Snake Charmers


Racing is as venomous as a snake. This makes victories all the more sweet. Just to know that you have taken on the serpent, through its twists in condition, turns of fate and slithering of mishaps, is sweet. You have taken the creature by hand and survived the struggle to come out the victor. Conversely, when the snake strikes, its tragic venom spreads to the racing world rapidly. It makes us realize that our front-age heroes still walk in the ill-fitting suit of mortality.


I couldn’t shake the Allen Simonsen tragedy during the 24 hours of Le Mans this past weekend. The few captured images replayed themselves in my head. During the race, I tried to flip through some of my favorite channels to see something else. This would prove to be a vain attempt. Velocity was airing its “Killer Years “series and a documentary on the tragic 1955 Le Mans race. I would be caught like a deer in headlights. I thought to myself: “How could they be so prophetic in their programming?” Just moments after an actual tragedy, we are reminded of how cold and brutal our beloved sport can be.

David Purley

The well-chronicled David Purley footage was always gut-wrenching, watching him try with all his might to pry his friend, Roger Williamson, from the flames of an overturned car. He would beckon for help from officials, but to no avail. They would be powerless to help and his adrenaline would be overcome with weeping because he was utterly helpless in saving his fellow driver, whose screams he could hear through the crackle of the flames.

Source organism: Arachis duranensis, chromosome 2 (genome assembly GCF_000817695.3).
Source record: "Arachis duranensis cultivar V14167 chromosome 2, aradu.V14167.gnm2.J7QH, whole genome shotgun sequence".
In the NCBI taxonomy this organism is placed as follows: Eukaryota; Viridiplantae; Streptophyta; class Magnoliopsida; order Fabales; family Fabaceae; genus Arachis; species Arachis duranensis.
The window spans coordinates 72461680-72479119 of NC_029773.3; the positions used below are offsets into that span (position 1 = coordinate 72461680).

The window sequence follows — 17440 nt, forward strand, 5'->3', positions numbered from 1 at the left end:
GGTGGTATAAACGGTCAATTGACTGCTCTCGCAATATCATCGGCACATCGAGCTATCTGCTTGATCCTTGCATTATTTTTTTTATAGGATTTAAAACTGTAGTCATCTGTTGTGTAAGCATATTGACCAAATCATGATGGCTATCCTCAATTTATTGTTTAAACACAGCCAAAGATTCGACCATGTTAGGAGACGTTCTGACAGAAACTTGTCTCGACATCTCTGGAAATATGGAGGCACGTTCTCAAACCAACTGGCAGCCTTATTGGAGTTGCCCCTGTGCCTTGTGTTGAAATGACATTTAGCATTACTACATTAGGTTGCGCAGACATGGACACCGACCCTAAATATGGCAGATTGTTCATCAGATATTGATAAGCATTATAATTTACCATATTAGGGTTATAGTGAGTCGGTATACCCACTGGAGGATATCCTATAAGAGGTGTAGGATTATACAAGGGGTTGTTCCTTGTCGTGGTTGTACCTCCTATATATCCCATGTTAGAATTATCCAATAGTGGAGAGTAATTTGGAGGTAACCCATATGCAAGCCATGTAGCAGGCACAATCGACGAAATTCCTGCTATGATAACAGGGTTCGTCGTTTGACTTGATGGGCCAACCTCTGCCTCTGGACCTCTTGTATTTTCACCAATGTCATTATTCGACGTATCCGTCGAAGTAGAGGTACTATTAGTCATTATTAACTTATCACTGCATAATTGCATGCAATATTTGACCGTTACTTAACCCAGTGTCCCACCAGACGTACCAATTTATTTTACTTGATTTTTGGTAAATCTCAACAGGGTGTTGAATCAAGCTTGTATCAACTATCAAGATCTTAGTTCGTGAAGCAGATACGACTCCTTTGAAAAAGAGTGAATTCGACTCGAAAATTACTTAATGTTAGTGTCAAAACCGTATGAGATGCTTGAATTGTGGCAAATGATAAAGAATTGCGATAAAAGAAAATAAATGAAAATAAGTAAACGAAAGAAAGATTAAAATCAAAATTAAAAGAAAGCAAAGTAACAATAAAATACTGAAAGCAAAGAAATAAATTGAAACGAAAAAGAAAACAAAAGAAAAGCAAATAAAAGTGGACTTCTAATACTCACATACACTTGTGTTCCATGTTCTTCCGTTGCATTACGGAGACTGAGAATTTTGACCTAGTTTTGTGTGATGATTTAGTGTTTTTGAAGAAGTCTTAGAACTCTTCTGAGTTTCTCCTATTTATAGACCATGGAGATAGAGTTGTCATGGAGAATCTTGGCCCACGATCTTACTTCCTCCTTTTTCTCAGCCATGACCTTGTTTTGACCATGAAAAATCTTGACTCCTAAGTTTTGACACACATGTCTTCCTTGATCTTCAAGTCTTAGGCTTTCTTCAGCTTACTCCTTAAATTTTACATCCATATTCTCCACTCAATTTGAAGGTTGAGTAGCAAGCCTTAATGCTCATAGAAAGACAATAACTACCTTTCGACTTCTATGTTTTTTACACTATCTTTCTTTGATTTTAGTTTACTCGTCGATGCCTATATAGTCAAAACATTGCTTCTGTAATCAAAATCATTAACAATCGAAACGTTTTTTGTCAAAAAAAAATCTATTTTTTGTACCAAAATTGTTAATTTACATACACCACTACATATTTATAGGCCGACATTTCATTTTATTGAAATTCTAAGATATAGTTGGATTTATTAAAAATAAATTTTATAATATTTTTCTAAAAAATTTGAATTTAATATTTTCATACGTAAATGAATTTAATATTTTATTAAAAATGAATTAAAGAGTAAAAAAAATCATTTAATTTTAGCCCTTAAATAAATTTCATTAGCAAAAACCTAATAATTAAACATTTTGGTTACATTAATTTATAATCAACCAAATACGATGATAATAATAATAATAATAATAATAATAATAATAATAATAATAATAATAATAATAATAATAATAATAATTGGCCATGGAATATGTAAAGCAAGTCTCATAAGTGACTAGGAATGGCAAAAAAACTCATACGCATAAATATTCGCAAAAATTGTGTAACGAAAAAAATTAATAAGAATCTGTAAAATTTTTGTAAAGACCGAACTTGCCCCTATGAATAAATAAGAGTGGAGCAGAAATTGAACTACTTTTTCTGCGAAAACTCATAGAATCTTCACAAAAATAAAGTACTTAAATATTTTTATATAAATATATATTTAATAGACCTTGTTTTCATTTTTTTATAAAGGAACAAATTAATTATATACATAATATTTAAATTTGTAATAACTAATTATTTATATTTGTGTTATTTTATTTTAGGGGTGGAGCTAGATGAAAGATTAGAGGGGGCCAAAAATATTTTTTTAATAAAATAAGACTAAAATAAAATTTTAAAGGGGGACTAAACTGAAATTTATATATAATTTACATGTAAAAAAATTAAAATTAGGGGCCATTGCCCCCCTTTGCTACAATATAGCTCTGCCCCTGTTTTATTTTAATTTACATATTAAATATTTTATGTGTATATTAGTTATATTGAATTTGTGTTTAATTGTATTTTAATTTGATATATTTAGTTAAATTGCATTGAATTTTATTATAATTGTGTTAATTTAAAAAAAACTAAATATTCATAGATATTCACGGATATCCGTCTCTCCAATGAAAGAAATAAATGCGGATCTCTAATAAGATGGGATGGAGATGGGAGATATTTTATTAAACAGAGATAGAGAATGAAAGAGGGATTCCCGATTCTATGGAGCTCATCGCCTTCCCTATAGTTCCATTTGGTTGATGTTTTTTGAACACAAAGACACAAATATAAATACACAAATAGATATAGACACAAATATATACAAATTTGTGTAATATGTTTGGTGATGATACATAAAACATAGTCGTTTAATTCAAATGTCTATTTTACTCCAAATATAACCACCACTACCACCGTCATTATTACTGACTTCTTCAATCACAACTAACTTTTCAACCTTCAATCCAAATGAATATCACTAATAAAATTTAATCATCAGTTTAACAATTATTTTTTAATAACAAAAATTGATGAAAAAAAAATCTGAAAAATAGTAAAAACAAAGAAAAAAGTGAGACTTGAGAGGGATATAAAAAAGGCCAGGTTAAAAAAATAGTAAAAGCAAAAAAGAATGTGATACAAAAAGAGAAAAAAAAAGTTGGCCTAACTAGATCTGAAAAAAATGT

Other drivers would pass by, seemingly uncaring, but actually unaware. Technology and safety had not progressed beyond asbestos and helmets – nothing was fireproof. Equipment was barely superior to what the average spectator could buy over the counter. The snake had many spots to strike and repeatedly, he did. Williamson, Donahuge, Clark, Peterson, Cevert, Marimon, Bettenhausen, Earnhardt, Wheldon and, as we see, the morose list still continues.


The families and fans have had to end their part of the racing spectacle. Still, the machine of motor sport rolls on without even a flinch. We have forgotten to take time to make heroes of the officials and the drivers that have risked their own lives trying to save their fallen comrades. A driver running to see about his friend has been reduced to a remorseful statement during an interview. I am not struggling with the commercialism of racing and I know that millions are tied up in each car. Saturday’s crash was just a reminder that our hallowed heroes are all susceptible to the snake. Despite the incredible strides in safety, every time we allow them to start their engines, we throw them into a pit. Many, thankfully, will survive. Few, regretfully, will succumb to the venom. We will watch next weekend’s events, as we always have, with expectation and excitement. At race’s end, we will hail a new or recurring hero and name him winner….or snake charmer.



Do you think racing needs to take a step back and reassess its safety measures?


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